Friday, 22 March 2013 14:26

Medicine Hat College student from Burstall helps with Hope

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It was a trip of a lifetime — as were the ones from 2006 to 2012. Dakota Smith, a nursing student from the Medicine Hat College, hasn’t missed one since she was 15 years old and a student at Burstall School.


Every year during winter break, she takes her vacation time and heads down to the destitute and economically-poor part of Mexico as part of a mission to build a structure which will help improve a community.
“We built a two-room school. It’s something you don’t get a chance to do every day,” explained Smith of the 18-desk school house which should house about 30 youngsters. “Every year, you go and it keeps you inspired and motivated. It’s lots of fun, but I get more out of it than the areas we help. God has really blessed me with everything I have.”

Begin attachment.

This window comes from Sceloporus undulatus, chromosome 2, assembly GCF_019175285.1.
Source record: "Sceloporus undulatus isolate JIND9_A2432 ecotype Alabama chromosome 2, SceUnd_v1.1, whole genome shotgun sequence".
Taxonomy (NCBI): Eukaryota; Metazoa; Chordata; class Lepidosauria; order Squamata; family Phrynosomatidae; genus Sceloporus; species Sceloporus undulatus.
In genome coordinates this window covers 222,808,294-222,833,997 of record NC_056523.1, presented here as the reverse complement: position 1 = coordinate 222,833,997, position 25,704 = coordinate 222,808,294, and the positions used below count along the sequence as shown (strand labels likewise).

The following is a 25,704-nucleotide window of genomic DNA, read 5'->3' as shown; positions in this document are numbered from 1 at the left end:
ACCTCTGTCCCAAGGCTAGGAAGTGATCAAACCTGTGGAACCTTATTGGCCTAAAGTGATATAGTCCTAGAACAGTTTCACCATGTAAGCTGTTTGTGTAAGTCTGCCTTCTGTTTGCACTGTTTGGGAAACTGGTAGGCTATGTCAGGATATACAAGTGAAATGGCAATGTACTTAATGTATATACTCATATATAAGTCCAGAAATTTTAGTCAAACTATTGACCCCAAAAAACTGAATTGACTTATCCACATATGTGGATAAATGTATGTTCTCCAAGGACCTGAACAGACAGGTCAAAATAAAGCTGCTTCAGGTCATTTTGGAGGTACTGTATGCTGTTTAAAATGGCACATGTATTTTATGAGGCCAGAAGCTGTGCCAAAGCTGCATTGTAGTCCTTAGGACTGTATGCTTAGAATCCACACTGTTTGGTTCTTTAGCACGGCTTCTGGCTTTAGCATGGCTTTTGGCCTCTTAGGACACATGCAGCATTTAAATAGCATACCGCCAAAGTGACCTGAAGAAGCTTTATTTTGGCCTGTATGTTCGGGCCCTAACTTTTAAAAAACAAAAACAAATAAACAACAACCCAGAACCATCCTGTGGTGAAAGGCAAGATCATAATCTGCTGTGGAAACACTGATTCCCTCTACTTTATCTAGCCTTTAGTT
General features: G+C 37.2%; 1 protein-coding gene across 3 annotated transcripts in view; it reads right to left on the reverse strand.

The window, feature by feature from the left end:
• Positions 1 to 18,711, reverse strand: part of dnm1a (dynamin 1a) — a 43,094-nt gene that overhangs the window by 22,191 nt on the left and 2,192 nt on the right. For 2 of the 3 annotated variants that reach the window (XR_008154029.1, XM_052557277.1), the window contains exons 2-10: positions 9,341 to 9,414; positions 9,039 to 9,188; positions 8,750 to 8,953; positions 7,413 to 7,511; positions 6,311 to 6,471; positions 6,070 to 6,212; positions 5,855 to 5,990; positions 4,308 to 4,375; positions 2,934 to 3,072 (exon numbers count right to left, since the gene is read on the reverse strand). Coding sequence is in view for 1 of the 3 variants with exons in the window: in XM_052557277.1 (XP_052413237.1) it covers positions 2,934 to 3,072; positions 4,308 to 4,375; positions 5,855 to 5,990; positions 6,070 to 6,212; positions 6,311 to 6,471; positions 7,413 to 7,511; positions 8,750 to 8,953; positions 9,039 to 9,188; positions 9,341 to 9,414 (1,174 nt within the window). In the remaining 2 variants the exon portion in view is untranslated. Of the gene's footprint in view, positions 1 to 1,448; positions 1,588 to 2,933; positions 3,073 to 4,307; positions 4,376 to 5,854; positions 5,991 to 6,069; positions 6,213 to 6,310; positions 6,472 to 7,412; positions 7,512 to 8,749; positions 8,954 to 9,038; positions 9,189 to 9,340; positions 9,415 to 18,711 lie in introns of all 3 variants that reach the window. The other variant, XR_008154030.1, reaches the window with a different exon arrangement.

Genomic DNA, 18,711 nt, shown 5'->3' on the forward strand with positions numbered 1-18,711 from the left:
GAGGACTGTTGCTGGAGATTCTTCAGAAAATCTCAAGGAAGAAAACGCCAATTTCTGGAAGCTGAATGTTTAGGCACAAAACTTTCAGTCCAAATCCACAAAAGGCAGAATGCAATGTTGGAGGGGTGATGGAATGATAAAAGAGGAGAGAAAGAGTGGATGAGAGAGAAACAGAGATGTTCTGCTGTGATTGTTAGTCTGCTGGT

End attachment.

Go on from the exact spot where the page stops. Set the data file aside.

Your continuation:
She can’t stop going even though she’s not in Burstall anymore.
While they are there building, a handful of others are spreading the message of the Bible to families while also having fun with the children who don’t often get an opportunity to play. They host puppet shows and have Christian-themed storytimes.
It’s serious job, but the volunteers get so much enjoyment out of it, it’s like a holiday with a purpose.
The Hope Mission, the Burstall-led group, hosts fundraisers throughout the year where they raise money to go down to complete the project. They raise thousands of dollars where they not only buy all the building materials at local Mexico stores, but then they ensure they have leftover money to help food banks purchase much-needed food.
Smith’s seventh trip to Mexico included 29 people this year which went from Feb. 15-Feb. 25. Participants ranged in age from 15 to 73 and were from southwest Saskatchewan and southeast Alberta. Six of them were under the age of 20.
Smith said usually when a teenager goes, one of their parents will be there as well.